By: Robert Noens, Fall 2017 IAC Student Intern
This is it; my last Clinic blog post. It is a bittersweet event. I am excited to be done and move on to the next chapter of my life. However, I am grateful for all the wonderful real-world and practical experience the Clinic and Practicum have offered me over the past year and a half. Frankly, I will miss it.
I suppose reflecting back, I would leave any reader with this one message: listen to your parents. When I say this, I do mean it in the literal sense; however, I for the purposes of this article, I would rather people read and interpret the phrase for what it represents. For me, the phrase means listen to those who have come before you, those who have more experience, and those who have your best interest(s) in mind – that last element is perhaps the most important. The reason for that is because the people that fit the description above, are the people that will make your life easier. They know the results of different actions, and they have seen an immeasurable number of circumstances play out – many I am sure similar to your own. And ultimately, these are the people who are more often going to be right.
There is a quote that I am reminded of while writing this. I am not sure where it came from, and I am not even sure if I am getting it exactly right, but, nonetheless, here it is: “Geniuses learn from other’s mistakes, smart people learn from their own mistakes, and stupid people never learn.” The reason I wrote that quote is because it largely describes the one lesson I would like to leave behind after my clinic experience. The lesson is: learn as much as you can, and head the advice of those people that are experienced and have your best interest in mind. It is fine to learn from your own mistakes. That is normal, but if you can learn from other’s mistakes (i.e. lessons on this blog or from other sources), I promise you that your life will be easier. Many of the mistakes that leave investors, or even young lawyers, in a poor spot are largely avoidable by simply listening.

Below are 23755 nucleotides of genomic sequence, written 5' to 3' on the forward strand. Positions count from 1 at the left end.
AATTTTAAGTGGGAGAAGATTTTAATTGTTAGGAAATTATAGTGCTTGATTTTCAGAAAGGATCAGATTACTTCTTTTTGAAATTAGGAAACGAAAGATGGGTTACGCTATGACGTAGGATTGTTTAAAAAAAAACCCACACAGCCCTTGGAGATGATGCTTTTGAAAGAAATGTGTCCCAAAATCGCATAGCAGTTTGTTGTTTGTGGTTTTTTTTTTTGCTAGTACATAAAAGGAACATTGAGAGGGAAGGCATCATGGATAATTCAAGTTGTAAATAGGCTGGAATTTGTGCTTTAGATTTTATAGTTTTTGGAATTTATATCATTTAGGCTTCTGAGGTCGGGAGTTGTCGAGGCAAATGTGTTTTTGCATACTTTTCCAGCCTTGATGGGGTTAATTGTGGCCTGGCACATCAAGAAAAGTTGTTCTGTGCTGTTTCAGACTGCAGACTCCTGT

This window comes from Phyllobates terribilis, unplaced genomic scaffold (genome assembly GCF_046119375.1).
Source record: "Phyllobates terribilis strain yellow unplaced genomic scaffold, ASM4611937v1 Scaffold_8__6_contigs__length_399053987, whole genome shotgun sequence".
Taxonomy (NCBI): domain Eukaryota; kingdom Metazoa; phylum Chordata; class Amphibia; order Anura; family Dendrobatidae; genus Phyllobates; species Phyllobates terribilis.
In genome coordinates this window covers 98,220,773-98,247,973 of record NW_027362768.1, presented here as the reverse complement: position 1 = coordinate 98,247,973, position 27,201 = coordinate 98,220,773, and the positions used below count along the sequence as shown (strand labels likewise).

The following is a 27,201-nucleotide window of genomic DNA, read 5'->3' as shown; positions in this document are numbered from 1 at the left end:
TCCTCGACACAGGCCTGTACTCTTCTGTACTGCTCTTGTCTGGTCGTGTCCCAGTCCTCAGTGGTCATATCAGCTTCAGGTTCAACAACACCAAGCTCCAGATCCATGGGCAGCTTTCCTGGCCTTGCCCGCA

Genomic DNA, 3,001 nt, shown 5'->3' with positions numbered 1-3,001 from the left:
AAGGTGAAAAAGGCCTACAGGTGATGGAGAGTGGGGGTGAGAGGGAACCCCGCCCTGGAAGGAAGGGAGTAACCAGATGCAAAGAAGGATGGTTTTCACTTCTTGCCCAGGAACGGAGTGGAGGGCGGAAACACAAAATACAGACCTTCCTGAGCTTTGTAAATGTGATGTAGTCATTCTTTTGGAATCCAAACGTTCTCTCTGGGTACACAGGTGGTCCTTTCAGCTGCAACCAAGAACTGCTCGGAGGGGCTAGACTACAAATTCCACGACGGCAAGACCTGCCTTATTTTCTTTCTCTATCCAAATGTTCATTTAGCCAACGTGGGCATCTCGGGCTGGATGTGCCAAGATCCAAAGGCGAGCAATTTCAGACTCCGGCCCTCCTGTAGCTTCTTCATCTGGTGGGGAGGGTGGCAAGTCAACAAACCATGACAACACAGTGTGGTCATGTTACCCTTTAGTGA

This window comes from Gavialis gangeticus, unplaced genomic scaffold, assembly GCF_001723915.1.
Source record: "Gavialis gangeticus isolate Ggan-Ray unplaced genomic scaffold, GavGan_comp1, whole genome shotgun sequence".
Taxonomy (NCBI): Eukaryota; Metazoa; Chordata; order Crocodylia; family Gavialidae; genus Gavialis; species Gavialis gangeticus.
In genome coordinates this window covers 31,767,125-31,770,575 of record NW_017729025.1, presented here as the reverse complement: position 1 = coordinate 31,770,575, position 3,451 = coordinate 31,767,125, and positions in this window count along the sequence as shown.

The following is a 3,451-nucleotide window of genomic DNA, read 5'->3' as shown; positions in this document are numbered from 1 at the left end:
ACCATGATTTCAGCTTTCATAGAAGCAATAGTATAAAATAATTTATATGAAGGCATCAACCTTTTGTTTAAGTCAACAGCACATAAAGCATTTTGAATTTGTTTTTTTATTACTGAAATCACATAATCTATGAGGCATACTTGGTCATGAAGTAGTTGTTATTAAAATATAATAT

More often than not, we do not truly take other’s lessons to heart. I have found myself guilty of this time and time again. It is hard to conceptualize the difficulty or magnitude of other’s mistakes and the lesson that resulted from them. I am here to tell you, however, if you can wrap your brain around the lessons and mistakes of other and truly empathize with them, your life, retirement, and overall investing experience will go much smoother and be much more fruitful.